China, Faits Accomplis and the Contest for East Asia
The Shadow of Shifting Power
- Available for pre-order on March 8, 2023. Item will ship after March 29, 2023
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This book explores China’s use of faits accomplis in its periphery, and offers the first formal model for the use of faits accomplis by rising powers.
With growing attention to great power competition and conflict in the gray zone between war and peace, this book explains China’s use of faits accomplis to revise the maritime status quo in the South and East China Seas. Using formal modelling and case study analysis, the book argues that while power shifts provide rising states with opportunities to impose faits accomplis to revise the status quo, the use of faits accomplis also increase the likelihood of war with the dominant state(s). The book surveys existing understandings of how power shifts incentivize interstate competition in general and in the case of Sino-American competition in particular, and brings existing theory and novel modelling to explain China’s differing strategies in the South and East China Seas in the first two decades of the 21st century. The book concludes by using the lessons from these cases to assess the strategic options available to both states and conditions that make a peaceful resolution more likely.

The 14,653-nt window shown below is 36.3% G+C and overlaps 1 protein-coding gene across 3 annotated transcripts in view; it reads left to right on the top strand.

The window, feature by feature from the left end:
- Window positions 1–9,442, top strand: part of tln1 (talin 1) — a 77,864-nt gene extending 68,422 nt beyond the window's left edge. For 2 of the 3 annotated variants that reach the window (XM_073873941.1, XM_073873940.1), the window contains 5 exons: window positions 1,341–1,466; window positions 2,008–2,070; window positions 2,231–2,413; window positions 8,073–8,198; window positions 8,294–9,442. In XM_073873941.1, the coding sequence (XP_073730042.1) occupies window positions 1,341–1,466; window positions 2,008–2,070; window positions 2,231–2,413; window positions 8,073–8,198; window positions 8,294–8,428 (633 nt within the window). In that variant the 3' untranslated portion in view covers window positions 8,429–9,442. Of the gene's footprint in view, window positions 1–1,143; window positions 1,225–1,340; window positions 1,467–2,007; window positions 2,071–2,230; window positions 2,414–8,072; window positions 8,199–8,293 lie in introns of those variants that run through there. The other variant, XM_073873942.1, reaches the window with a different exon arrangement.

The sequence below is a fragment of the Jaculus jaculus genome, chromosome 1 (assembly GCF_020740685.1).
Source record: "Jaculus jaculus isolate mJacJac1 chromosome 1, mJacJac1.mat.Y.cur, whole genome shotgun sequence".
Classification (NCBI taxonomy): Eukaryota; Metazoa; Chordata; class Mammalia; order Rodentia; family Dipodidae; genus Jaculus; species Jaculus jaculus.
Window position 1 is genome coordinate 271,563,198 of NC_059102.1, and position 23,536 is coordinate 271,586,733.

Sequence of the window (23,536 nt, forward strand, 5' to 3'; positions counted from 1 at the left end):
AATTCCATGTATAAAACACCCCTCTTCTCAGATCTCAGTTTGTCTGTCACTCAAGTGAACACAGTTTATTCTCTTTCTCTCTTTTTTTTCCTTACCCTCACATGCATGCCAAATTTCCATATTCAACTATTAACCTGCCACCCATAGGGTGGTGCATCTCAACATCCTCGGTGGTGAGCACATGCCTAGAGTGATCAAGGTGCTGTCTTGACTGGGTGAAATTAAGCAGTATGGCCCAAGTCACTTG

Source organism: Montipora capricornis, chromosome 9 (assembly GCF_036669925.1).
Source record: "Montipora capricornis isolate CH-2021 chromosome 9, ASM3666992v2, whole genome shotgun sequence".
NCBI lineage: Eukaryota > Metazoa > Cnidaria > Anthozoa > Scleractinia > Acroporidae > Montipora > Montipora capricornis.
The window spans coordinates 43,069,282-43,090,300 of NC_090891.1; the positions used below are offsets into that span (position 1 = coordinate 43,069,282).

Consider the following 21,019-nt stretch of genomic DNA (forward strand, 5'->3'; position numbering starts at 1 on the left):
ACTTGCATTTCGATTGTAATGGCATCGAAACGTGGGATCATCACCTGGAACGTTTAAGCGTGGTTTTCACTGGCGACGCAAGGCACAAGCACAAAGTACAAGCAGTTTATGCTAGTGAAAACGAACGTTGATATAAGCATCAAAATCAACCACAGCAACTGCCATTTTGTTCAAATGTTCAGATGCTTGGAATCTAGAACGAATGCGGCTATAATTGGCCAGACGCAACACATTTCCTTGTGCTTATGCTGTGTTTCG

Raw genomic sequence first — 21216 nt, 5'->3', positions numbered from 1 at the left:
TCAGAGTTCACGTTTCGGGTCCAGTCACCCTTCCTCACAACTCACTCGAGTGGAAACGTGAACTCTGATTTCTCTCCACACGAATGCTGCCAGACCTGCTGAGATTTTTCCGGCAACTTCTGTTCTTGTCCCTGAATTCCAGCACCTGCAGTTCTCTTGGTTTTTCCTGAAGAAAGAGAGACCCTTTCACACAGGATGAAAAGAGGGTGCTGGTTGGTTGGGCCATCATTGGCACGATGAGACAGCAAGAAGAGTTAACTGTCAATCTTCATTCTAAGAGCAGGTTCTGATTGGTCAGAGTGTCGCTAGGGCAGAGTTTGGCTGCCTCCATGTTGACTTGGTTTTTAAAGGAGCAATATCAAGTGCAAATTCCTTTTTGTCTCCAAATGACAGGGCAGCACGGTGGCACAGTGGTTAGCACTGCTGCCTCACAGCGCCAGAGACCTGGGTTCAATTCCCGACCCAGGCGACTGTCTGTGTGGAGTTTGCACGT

This book will be of much interest to students of Chinese politics, Asian security studies and International Relations.
Table of Contents
2. Faits Accomplis: A Blind Spot in Security Studies
3. Modeling Faits Accomplis in the Shadow of Shifting Power
4. Deciding to Seize: China’s Territorial Disputes in The South China Sea
5. Deciding not to Seize: China’s Territorial Disputes in The East China Sea
6. Faits Accomplis, Costs of Revision, and the South and East China Seas
7. Conclusions and Implications
Joshua Adam Hastey is an Assistant Professor in the Robertson School of Government, at Regent University, USA and an Adjunct Professor at the United States Naval War College.
'For all the history of faits accomplis among great powers, we know surprisingly little about when and why states employ such tactics—and as importantly, when they choose not to. Hastey’s game theoretic interrogation of this question unlocks the puzzling approaches China has taken toward territorial disputes. As Russia’s war in Ukraine heralds a new era of great power rivalry, this book is a must-read for both scholars and practitioners seeking to make sense of realpolitik in the 21st century.'
David C. Earnest, Odeen-Swanson Distinguished Professor of Political Science, University of South Dakota, USA